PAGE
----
Questions For The Resilient – Giving criticism as feedback

Last week we asked: can criticism = feedback? We addressed the hard topic of taking criticism personally and how to transform any kind of criticism into well-received feedback. If you haven’t read it yet, I’d recommend you do so before reading on. 

Today we’re asking: what if the role is reversed? You’re the boss, trying as tactfully as possible to explain to your employee what they had not delivered on, all the while noticing their increasingly tense body language and sagging lip line as the conversation goes on.
Delivering criticism has a hairline difference between being well delivered and poorly delivered. There are also so many diverse characters out there. People prefer receiving feedback in different ways. How can we win with it?

giving criticism as feedback

The feedback sandwich

There’s a fantastic method called the Feedback Sandwich. Nope, this is not a recipe for a lunchtime meal my friend. This is a feedback tactic that is incredibly useful.

First things first – if you read our blog on receiving criticism you’d know that the golden rule of this whole thing is to change our view from that of it being criticism, to being feedback. This is VITAL. Feedback is something that has a positive intention. Something open for discussion and to be received, instead of something given to somebody else.
Here’s the step to a well made feedback sandwich: 

Layer 1: Positive Feedback.

Start off your feedback session by naming some positive attributes and strengths this person shows that is valued. Try to keep these pointers revolving around the strengths specifically to do with the situation/project/task at hand that needs the feedback. This ensures that the person involved feels valued and that hard work and achievements are recognised and praised, not overlooked.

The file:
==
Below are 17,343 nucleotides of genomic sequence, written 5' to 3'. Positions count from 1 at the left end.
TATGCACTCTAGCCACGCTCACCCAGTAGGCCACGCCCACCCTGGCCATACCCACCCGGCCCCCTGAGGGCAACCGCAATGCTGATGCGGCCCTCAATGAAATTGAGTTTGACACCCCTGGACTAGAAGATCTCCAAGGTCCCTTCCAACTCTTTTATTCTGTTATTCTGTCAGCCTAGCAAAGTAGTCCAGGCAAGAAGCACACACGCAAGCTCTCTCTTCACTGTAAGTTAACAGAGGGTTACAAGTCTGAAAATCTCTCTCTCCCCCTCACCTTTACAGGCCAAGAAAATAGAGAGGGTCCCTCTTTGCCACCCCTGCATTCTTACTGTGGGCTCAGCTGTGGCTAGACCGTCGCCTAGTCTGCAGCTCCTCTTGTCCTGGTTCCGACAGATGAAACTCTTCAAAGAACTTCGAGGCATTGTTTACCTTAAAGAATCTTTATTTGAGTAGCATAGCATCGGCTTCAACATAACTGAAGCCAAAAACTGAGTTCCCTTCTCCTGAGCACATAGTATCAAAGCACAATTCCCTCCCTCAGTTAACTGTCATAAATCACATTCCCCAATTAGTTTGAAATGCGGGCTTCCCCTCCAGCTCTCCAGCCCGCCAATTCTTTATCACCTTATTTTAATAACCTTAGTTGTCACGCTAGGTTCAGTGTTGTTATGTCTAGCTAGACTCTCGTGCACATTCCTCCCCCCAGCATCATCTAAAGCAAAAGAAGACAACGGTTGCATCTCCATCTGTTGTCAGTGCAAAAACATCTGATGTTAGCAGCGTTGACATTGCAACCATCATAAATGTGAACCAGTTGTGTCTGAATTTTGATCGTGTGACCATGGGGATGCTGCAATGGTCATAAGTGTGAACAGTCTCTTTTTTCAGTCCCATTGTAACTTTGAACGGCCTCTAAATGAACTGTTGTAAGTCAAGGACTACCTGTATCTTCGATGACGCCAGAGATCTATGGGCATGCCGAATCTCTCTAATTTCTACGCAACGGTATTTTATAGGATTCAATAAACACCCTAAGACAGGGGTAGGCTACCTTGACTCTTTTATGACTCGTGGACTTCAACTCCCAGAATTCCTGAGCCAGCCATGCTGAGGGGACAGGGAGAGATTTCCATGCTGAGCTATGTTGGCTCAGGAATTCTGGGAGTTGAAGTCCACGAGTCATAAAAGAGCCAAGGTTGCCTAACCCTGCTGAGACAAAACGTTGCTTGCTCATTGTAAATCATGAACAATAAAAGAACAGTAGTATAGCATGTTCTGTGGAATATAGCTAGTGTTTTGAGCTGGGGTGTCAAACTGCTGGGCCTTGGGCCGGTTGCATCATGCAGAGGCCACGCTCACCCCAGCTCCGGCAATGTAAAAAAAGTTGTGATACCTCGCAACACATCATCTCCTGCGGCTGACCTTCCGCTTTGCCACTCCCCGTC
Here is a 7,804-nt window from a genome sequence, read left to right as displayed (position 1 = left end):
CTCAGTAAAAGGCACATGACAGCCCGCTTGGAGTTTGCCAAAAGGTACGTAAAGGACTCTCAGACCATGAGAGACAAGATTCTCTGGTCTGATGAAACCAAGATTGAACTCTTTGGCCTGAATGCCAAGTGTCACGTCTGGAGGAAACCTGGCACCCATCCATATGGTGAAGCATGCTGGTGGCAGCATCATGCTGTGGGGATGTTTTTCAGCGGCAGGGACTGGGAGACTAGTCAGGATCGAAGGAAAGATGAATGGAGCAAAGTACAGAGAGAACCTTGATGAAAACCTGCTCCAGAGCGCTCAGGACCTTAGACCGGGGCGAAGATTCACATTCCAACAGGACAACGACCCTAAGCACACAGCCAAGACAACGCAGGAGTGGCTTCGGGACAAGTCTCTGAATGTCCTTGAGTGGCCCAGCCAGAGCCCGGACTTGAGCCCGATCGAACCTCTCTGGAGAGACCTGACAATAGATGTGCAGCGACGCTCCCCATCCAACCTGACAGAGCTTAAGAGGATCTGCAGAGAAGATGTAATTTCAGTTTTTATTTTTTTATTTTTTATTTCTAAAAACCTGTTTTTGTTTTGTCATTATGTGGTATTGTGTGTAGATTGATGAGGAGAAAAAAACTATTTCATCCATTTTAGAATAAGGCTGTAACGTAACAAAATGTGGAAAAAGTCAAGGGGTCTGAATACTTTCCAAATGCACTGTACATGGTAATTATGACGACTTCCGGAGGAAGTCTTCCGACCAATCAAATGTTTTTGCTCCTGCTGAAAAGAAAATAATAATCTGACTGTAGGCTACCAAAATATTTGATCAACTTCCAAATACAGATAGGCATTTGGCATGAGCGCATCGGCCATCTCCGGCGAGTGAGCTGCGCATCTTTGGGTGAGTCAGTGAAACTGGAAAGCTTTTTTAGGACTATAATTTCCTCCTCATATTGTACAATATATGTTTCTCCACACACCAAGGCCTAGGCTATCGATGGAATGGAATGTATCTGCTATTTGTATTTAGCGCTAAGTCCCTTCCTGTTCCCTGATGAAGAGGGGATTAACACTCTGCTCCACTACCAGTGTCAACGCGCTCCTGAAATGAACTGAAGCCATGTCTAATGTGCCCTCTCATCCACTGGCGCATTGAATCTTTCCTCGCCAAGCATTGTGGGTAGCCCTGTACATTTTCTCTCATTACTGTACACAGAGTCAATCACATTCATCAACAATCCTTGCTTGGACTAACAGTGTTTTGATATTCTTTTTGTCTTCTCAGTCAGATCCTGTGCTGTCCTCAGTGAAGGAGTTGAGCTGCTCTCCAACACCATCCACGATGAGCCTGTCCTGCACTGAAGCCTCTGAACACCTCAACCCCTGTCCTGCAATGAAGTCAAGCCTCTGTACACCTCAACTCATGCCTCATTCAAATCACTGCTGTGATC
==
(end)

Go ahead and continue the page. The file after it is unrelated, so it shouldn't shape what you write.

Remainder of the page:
Something that’s very important to remember here is to keep it sincere, real and authentic. Fake compliments mean nothing and show no true intention to collaborate with another. 

Layer 2: Needs Improvement Feedback.

After confirming and discussing the positive achievements that were made, it’s going to be really easy to move on to the next step of providing the “needs improvement” feedback. Here, wording is vital. If we suddenly move straight into harsh or abrupt words, the sandwich is not longer edible. We need to keep words open, not aimed personally, and in a way that feels possible to overcome. Such as:

“I have noticed that we could benefit from…”
“It would make the biggest difference if…”
“I’d really appreciate more focus directed to…”
“I’d really appreciate your help with…”
“An area that shows great potential for strengthening is…”

Can you see how none of these sentences are insulting? The key is making sure they’re not aimed at criticising somebody as a person. But rather, at evaluating the areas that need improvement, that we believe can achieve improvement. Once again, sincerity and authenticity is absolutely vital here. 

Layer 3: Final Positive Feedback.

Here, one can finalise the meeting by confirming your overall feeling towards the outcome of the topic at hand, and confirming strengths, skills and values of this person that is appreciated in the workplace on a day to day level. We are reaffirming the reasons we have hired this person and believe that they are valuable to the workplace , which reaffirms their sense of security and capability and contribution to the work environment. 

IMPORTANT TO REMEMBER: Every single step of this technique needs to be based on authentic, sincere feelings. Take some time before the scheduled meeting to list each of these points of feedback and think honestly about the areas of improvement and strengths that will be under discussion. Make sure it’s relevant – For example, telling Susie how delicious you find her baking won’t mean anything to her when it’s followed by feedback on her bad sales numbers.


As somebody with authority, we need to develop a thick skin towards receiving criticism ourselves. We must make sure that we always encourage people to feel open and comfortable with providing us with the same kind of feedback we give. Working from an adult-to-adult basis is the key – I’m an adult, you’re an adult, we both have the desire to be heard and appreciated and understood.

And now my fellow resilience warriors, lets go make some sandwiches.

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